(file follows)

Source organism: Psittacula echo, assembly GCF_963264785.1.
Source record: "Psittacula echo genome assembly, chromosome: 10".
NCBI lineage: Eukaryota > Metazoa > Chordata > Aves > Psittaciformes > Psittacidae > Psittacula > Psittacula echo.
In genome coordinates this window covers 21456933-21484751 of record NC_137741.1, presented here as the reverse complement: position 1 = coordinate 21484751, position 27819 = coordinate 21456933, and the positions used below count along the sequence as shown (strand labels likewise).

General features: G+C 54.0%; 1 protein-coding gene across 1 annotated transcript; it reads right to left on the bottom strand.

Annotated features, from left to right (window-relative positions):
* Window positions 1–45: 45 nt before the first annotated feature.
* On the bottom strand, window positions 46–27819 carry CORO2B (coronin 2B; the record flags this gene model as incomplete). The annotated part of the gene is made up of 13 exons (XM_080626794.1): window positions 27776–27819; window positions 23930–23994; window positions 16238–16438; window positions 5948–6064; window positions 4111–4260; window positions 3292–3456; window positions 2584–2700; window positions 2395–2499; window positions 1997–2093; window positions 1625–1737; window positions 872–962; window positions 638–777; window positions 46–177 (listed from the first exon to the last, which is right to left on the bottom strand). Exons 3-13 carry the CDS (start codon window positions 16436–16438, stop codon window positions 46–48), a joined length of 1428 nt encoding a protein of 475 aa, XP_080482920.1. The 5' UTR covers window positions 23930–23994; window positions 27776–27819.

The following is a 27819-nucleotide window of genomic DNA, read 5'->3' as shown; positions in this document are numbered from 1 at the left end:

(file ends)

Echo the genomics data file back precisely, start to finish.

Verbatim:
Source organism: Psittacula echo, assembly GCF_963264785.1.
Source record: "Psittacula echo genome assembly, chromosome: 10".
NCBI lineage: Eukaryota > Metazoa > Chordata > Aves > Psittaciformes > Psittacidae > Psittacula > Psittacula echo.
In genome coordinates this window covers 21456933-21484751 of record NC_137741.1, presented here as the reverse complement: position 1 = coordinate 21484751, position 27819 = coordinate 21456933, and the positions used below count along the sequence as shown (strand labels likewise).

General features: G+C 54.0%; 1 protein-coding gene across 1 annotated transcript; it reads right to left on the bottom strand.

Annotated features, from left to right (window-relative positions):
* Window positions 1–45: 45 nt before the first annotated feature.
* On the bottom strand, window positions 46–27819 carry CORO2B (coronin 2B; the record flags this gene model as incomplete). The annotated part of the gene is made up of 13 exons (XM_080626794.1): window positions 27776–27819; window positions 23930–23994; window positions 16238–16438; window positions 5948–6064; window positions 4111–4260; window positions 3292–3456; window positions 2584–2700; window positions 2395–2499; window positions 1997–2093; window positions 1625–1737; window positions 872–962; window positions 638–777; window positions 46–177 (listed from the first exon to the last, which is right to left on the bottom strand). Exons 3-13 carry the CDS (start codon window positions 16436–16438, stop codon window positions 46–48), a joined length of 1428 nt encoding a protein of 475 aa, XP_080482920.1. The 5' UTR covers window positions 23930–23994; window positions 27776–27819.

The following is a 27819-nucleotide window of genomic DNA, read 5'->3' as shown; positions in this document are numbered from 1 at the left end: